If You Can't Make It Here, Try Your Hometown Applebee's

A nonfictional update on Slaves of New York, Wesley Gibson's You Are Here leads us through a trippy version of Manhattan known mostly to impoverished creative types who cling to the bottom rung of the city's social ladder. Gibson arrives from Virginia after a romantic breakup and a slump in his writing career, revved up for a fresh start; instead, he has to scrounge for restaurant and telemarketing jobs along with all the other would-be geniuses. Worse still is the housing situation, teeming with potential psycho killers, like the guy who decorates his apartment with hundreds of G.I. Joe dolls, each one proudly displaying a fully erect penis. Gibson ends up rooming with a pale fellow who's either crazy or dying. Lying awake at night listening to the sound of this stranger retching, Gibson can't decide whether to stay mute or call the morgue. Our hero often finds himself in such intimate, horrific situations—like the time an obese neighbor needs to be hoisted off the toilet. "David Lynch had to be choreographing this from behind the opaque shower curtains," he writes, perpetually caught in a state of panicked bewilderment.

Here he is: memoirist Gibson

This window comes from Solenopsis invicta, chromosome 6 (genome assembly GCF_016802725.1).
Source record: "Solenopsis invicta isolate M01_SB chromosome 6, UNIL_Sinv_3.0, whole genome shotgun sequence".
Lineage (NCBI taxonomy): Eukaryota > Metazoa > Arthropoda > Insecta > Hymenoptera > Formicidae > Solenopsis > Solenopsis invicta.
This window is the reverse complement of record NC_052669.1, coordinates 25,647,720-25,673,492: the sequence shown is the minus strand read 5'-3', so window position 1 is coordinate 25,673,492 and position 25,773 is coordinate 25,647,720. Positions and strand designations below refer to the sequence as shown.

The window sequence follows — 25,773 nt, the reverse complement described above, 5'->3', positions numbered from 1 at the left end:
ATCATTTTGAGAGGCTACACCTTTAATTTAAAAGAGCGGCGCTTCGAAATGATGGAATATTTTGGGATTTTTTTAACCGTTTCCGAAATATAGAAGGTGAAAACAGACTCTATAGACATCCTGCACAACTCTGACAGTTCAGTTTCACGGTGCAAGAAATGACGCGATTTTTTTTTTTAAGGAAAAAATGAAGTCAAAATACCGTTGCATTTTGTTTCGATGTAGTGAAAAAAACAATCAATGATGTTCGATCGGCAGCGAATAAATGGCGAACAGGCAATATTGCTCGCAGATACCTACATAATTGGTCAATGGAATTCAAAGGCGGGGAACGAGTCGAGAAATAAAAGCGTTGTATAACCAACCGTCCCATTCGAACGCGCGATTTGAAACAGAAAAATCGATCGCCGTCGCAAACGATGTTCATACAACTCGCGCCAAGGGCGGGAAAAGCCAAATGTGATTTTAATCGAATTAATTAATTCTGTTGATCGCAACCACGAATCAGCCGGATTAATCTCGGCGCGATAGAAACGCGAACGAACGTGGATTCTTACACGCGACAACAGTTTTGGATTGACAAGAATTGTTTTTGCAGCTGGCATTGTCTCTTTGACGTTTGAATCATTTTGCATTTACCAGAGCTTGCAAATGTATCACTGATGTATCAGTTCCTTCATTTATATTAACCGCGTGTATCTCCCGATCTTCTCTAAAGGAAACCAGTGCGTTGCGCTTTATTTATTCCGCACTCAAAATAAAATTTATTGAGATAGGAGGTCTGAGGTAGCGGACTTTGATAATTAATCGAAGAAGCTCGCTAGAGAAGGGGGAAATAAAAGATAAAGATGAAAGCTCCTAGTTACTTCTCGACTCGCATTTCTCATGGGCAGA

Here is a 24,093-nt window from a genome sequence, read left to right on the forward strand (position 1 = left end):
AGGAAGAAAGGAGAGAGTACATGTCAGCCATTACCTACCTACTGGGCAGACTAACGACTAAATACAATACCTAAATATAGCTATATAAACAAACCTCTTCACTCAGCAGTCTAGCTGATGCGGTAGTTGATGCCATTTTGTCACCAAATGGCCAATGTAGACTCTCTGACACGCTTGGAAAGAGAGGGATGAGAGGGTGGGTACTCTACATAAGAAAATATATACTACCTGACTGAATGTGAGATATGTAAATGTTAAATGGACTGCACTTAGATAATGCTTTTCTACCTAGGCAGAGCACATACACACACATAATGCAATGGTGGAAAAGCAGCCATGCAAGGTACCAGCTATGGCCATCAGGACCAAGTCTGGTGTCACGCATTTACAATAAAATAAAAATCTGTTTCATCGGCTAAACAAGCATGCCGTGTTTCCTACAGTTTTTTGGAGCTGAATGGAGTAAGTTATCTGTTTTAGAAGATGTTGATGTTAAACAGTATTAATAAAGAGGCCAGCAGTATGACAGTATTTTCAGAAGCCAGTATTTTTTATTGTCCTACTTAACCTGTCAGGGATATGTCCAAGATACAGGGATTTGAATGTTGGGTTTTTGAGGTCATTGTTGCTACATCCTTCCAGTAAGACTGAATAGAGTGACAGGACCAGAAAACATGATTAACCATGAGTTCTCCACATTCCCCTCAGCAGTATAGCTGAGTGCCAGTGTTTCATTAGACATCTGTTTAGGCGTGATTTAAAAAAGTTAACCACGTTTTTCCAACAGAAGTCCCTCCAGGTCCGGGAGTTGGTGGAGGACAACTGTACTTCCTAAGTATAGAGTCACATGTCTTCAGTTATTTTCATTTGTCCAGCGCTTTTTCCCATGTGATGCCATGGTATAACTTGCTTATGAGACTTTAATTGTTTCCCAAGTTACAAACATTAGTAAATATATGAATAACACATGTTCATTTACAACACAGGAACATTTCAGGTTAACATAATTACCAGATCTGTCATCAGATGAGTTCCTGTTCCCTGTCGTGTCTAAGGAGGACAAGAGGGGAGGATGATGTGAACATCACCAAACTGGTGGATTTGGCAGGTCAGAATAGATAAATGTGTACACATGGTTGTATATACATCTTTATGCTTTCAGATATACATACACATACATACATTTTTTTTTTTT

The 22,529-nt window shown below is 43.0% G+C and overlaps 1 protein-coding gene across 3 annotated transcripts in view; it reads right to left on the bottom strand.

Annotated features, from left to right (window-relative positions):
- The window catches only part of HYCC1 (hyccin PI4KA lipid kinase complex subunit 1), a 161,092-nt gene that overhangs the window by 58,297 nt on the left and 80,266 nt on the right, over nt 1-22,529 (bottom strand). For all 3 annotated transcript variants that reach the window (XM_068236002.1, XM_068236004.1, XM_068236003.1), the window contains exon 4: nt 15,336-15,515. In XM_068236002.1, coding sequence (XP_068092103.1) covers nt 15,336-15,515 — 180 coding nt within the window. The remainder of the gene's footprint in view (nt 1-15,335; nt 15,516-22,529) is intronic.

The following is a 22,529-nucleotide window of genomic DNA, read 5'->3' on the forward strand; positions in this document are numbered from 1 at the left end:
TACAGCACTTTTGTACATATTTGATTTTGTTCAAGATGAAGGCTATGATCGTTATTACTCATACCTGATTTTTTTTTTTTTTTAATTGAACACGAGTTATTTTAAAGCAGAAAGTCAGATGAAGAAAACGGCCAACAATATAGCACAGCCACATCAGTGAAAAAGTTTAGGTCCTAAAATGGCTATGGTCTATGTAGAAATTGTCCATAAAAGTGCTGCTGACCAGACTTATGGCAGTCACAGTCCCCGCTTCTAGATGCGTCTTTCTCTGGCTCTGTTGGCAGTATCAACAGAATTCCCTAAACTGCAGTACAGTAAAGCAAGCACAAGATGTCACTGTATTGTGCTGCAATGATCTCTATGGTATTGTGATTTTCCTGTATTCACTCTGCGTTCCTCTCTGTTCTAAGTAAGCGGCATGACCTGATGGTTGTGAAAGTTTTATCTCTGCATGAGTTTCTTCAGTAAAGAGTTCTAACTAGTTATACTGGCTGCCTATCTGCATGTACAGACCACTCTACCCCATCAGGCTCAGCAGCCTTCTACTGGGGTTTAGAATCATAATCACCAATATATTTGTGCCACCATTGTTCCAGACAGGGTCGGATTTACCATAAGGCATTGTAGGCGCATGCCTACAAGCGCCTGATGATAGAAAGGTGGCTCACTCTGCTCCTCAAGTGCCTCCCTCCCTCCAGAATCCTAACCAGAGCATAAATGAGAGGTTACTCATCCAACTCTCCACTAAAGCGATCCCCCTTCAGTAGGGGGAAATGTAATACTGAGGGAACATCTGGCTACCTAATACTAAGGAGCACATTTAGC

photo: Peter Foley
Here he is: memoirist Gibson

Everything's coated with the sheen of a funny anecdote, which makes You Are Here an enjoyable but light read. Nothing ever sinks in deep enough to leave scars. But in a way, this isn't a full-fledged memoir as much as a book about becoming a jaded New Yorker. Gibson will make any psychological adjustments necessary to stick it out, motivated by the cautionary tale of a hometown acquaintance who failed here: This guy stumbled out of a Manhattan sex club one night and hopped a train home, forever leaving behind "the Kiehl's skin products, the hopes he'd had for a better life. He was now the head waiter at an Applebee's and lived in the den of his parents' suburban bungalow." Forget psycho killers: This is the kind of fear that real New Yorkers understand.

 
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